Scrapy is an excellent tool to scrape websites. One common use case is to scrape HTML table data whereas you'll need to iterate for each rows and columns for the data you need.

For this example we're going to scrape Bootstrap's documentation page for tables. Specifically, we'll work on the Striped rows example table.

  1. Inspect element of table via built-in developer tools of the browser or by viewing the source code. In this case, the table is assigned the classes of table and table-striped.
  2. Here's the actual HTML code for the table
    <table class="table table-striped">
          <th scope="col">#</th>
          <th scope="col">First</th>
          <th scope="col">Last</th>
          <th scope="col">Handle</th>
          <th scope="row">1</th>
          <th scope="row">2</th>
          <th scope="row">3</th>
          <td>the Bird</td>
  3. Launch scrapy shell at the terminal.
    $ scrapy shell
  4. Check HTTP response code to see if the request was successful. 200 is the OK success respond status code for HTTP.
    >>> response
  5. Search for the exact table via the xpath selector. In this case it's via table table-striped CSS class.
    >>> table = response.xpath('//*[@class="table table-striped"]')
    >>> table
    [<Selector xpath='//*[@class="table table-striped"]' data=u'<table class="table table-striped">\n  <t'>]
  6. The data that we're interested are actually in the <tbody> section, so we'll narrow it down for a bit.
    >>> table = response.xpath('//*[@class="table table-striped"]//tbody')
    >>> table
    [<Selector xpath='//*[@class="table table-striped"]//tbody' data=u'<tbody>\n    <tr>\n      <th scope="row">1'>]
  7. From there we get the table's rows via <tr>.
    >>> rows = table.xpath('//tr')
    >>> rows
    [<Selector xpath='//tr' data=u'<tr>\n      <th scope="col">#</th>\n      '>, <Selector xpath='//tr' data=u'<tr>\n      <th scope="row">1</th>\n      '>, <Selector xpath='//tr' data=u'<tr>\n      <th scope="row">2</th>\n      '>, <Selector xpath='//tr' data=u'<tr>\n      <th scope="row">3</th>\n      '>,
  8. Multiple rows are stored in array. Let's work on the second row.
    >>> row = rows[2]
  9. Access the row's column via the <td> selector. Let's also extract the text of all the first column.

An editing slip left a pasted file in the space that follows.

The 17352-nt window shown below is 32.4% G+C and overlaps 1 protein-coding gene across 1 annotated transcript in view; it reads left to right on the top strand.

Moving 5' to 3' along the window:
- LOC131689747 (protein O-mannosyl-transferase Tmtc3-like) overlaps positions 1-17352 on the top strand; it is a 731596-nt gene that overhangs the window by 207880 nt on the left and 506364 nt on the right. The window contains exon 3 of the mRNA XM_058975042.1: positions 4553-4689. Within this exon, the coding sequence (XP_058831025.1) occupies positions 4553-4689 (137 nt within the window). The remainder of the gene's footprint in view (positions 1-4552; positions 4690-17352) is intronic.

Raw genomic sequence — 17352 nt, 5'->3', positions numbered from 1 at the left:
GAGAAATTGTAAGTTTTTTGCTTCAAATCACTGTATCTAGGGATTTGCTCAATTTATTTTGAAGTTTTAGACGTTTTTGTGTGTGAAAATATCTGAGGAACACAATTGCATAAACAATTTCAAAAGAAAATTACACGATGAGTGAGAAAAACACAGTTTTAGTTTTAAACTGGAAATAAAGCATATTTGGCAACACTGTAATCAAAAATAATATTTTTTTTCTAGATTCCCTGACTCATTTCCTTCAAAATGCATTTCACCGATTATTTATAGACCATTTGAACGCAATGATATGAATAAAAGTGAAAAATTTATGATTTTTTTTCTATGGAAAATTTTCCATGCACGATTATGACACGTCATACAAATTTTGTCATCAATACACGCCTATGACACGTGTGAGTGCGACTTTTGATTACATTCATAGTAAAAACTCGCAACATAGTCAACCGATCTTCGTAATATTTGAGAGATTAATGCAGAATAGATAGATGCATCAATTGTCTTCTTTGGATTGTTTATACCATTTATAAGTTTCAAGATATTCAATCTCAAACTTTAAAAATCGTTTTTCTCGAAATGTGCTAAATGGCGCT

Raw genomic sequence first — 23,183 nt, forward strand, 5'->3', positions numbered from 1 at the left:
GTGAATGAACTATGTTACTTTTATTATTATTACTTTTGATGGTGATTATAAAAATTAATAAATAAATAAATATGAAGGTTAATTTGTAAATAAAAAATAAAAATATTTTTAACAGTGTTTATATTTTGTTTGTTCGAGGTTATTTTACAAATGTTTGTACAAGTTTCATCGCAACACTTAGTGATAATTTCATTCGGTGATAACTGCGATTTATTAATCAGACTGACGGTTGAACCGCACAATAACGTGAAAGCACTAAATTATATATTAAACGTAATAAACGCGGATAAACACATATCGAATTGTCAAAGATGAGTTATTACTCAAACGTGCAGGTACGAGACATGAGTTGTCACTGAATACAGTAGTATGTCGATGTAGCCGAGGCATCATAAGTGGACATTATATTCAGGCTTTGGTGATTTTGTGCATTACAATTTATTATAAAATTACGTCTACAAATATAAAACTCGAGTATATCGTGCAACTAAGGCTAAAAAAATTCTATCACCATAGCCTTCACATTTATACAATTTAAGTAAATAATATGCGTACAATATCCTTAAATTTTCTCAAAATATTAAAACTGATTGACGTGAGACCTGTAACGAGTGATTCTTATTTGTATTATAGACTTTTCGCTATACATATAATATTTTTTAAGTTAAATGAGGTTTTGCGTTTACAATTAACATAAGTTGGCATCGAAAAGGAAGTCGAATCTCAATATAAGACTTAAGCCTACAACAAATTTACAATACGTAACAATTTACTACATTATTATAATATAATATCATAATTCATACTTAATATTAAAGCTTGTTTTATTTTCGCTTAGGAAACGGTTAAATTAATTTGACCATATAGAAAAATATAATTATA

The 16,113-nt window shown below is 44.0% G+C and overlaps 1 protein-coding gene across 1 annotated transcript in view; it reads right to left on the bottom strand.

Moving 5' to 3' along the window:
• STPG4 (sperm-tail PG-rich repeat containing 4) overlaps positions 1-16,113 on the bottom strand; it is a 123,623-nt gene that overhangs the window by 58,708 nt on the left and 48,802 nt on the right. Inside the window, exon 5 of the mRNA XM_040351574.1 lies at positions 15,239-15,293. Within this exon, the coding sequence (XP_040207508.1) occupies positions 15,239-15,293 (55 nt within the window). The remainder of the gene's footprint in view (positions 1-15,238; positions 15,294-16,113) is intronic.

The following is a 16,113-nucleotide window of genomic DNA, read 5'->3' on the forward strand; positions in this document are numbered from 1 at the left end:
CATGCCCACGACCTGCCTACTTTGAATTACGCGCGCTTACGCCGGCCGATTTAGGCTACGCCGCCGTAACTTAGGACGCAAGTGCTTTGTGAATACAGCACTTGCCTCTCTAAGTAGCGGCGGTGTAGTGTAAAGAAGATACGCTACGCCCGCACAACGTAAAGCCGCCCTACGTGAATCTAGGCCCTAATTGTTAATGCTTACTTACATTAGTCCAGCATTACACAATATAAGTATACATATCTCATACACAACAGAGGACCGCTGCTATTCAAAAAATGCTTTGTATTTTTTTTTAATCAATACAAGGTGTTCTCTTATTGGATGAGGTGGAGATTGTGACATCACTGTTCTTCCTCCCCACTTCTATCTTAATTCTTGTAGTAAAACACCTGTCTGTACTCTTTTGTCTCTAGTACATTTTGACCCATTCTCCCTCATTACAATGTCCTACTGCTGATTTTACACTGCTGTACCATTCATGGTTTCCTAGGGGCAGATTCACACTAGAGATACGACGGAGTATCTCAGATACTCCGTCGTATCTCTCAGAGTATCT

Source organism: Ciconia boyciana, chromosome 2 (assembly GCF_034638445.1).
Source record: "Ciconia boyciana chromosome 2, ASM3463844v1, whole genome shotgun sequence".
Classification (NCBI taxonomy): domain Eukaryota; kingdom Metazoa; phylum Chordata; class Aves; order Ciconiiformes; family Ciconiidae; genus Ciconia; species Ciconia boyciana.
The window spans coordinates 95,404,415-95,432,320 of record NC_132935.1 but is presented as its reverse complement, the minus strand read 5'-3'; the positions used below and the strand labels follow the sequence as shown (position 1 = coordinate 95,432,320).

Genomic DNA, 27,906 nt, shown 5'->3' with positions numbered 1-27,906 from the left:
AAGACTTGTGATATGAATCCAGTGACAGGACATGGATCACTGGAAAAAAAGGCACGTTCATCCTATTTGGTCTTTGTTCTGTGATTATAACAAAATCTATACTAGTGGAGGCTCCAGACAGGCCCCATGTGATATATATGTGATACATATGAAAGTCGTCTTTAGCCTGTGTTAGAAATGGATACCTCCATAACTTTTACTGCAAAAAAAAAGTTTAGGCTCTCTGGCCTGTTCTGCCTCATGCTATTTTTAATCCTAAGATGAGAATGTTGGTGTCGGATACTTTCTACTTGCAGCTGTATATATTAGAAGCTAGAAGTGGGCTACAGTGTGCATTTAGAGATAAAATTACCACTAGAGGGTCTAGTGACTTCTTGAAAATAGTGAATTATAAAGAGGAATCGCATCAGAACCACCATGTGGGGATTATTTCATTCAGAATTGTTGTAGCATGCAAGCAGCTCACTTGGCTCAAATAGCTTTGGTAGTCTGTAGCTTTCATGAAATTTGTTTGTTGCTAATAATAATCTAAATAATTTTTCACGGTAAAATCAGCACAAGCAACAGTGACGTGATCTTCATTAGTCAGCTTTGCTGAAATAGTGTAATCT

>>> row.xpath('td//text()')[0].extract()

    The first column uses <th> instead of <td> thus our array index starts at the First column of the table.

  10. It's now time to combine everything into a complete code by iterating each rows with a for loop.
    >>> for row in response.xpath('//*[@class="table table-striped"]//tbody//tr'):
    ...     name = {
    ...         'first' : row.xpath('td[1]//text()').extract_first(),
    ...         'last': row.xpath('td[2]//text()').extract_first(),
    ...         'handle' : row.xpath('td[3]//text()').extract_first(),
    ...     }
    ...     print(name)
    {'handle': u'@mdo', 'last': u'Otto', 'first': u'Mark'}
    {'handle': u'@fat', 'last': u'Thornton', 'first': u'Jacob'}
    {'handle': u'@twitter', 'last': u'the Bird', 'first': u'Larry'}
  11. Create a spider named bootstrap_table if you're to run it under a project.
    import scrapy
    class BootstrapTableSpider(scrapy.Spider):
        name = "bootstrap_table"
        def start_requests(self):
            urls = [
            for url in urls:
                yield scrapy.Request(url=url, callback=self.parse)
        def parse(self, response):
            for row in response.xpath('//*[@class="table table-striped"]//tbody/tr'):
                yield {
                    'first' : row.xpath('td[1]//text()').extract_first(),
                    'last': row.xpath('td[2]//text()').extract_first(),
                    'handle' : row.xpath('td[3]//text()').extract_first(),
  12. Run the spider with JSON output.
    $ scrapy crawl --nolog -o - -t json bootstrap_table
    {"last": "Otto", "handle": "@mdo", "first": "Mark"},
    {"last": "Thornton", "handle": "@fat", "first": "Jacob"},
    {"last": "the Bird", "handle": "@twitter", "first": "Larry"}
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